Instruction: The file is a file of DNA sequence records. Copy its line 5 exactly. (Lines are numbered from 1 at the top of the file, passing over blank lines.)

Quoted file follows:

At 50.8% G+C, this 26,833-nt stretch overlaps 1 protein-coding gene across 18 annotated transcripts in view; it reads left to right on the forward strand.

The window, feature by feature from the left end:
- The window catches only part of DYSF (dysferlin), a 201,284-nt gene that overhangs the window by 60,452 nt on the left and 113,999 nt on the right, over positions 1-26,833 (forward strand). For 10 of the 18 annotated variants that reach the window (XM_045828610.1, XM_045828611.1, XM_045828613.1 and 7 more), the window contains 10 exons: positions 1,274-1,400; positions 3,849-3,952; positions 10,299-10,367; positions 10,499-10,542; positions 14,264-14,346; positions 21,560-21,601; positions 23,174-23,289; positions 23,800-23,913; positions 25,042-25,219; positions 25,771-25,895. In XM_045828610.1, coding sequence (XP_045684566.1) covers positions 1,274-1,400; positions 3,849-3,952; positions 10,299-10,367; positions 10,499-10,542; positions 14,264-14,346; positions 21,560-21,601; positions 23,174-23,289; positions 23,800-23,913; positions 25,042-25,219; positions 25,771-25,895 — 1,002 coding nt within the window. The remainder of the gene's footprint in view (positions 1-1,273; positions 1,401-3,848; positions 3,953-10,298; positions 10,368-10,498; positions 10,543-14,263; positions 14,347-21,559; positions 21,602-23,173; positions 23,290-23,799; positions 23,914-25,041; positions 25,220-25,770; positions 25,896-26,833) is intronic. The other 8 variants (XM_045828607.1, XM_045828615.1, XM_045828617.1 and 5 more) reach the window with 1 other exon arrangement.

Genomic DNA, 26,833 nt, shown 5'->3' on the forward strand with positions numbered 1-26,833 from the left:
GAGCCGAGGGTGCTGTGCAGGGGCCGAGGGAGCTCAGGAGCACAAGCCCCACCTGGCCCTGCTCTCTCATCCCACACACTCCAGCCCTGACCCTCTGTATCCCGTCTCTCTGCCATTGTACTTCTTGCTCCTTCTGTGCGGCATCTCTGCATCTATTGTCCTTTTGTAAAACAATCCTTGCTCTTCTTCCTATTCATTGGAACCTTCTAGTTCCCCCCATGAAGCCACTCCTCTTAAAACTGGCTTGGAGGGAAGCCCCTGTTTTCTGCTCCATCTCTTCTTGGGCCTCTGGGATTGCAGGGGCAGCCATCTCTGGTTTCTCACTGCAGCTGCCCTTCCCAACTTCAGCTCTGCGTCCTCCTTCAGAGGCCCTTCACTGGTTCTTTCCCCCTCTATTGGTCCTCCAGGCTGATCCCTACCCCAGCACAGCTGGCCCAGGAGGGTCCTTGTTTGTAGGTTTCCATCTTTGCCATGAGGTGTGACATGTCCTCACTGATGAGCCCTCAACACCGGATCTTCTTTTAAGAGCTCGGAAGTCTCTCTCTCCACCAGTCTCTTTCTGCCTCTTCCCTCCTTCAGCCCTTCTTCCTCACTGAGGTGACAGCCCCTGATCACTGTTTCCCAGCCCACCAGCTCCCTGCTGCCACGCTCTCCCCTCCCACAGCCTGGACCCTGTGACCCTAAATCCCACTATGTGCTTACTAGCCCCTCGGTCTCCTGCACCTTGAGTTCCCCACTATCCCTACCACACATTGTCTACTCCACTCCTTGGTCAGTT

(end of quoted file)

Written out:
GAGCCGAGGGTGCTGTGCAGGGGCCGAGGGAGCTCAGGAGCACAAGCCCCACCTGGCCCTGCTCTCTCATCCCACACACTCCAGCCCTGACCCTCTGTATCCCGTCTCTCTGCCATTGTACTTCTTGCTCCTTCTGTGCGGCATCTCTGCATCTATTGTCCTTTTGTAAAACAATCCTTGCTCTTCTTCCTATTCATTGGAACCTTCTAGTTCCCCCCATGAAGCCACTCCTCTTAAAACTGGCTTGGAGGGAAGCCCCTGTTTTCTGCTCCATCTCTTCTTGGGCCTCTGGGATTGCAGGGGCAGCCATCTCTGGTTTCTCACTGCAGCTGCCCTTCCCAACTTCAGCTCTGCGTCCTCCTTCAGAGGCCCTTCACTGGTTCTTTCCCCCTCTATTGGTCCTCCAGGCTGATCCCTACCCCAGCACAGCTGGCCCAGGAGGGTCCTTGTTTGTAGGTTTCCATCTTTGCCATGAGGTGTGACATGTCCTCACTGATGAGCCCTCAACACCGGATCTTCTTTTAAGAGCTCGGAAGTCTCTCTCTCCACCAGTCTCTTTCTGCCTCTTCCCTCCTTCAGCCCTTCTTCCTCACTGAGGTGACAGCCCCTGATCACTGTTTCCCAGCCCACCAGCTCCCTGCTGCCACGCTCTCCCCTCCCACAGCCTGGACCCTGTGACCCTAAATCCCACTATGTGCTTACTAGCCCCTCGGTCTCCTGCACCTTGAGTTCCCCACTATCCCTACCACACATTGTCTACTCCACTCCTTGGTCAGTT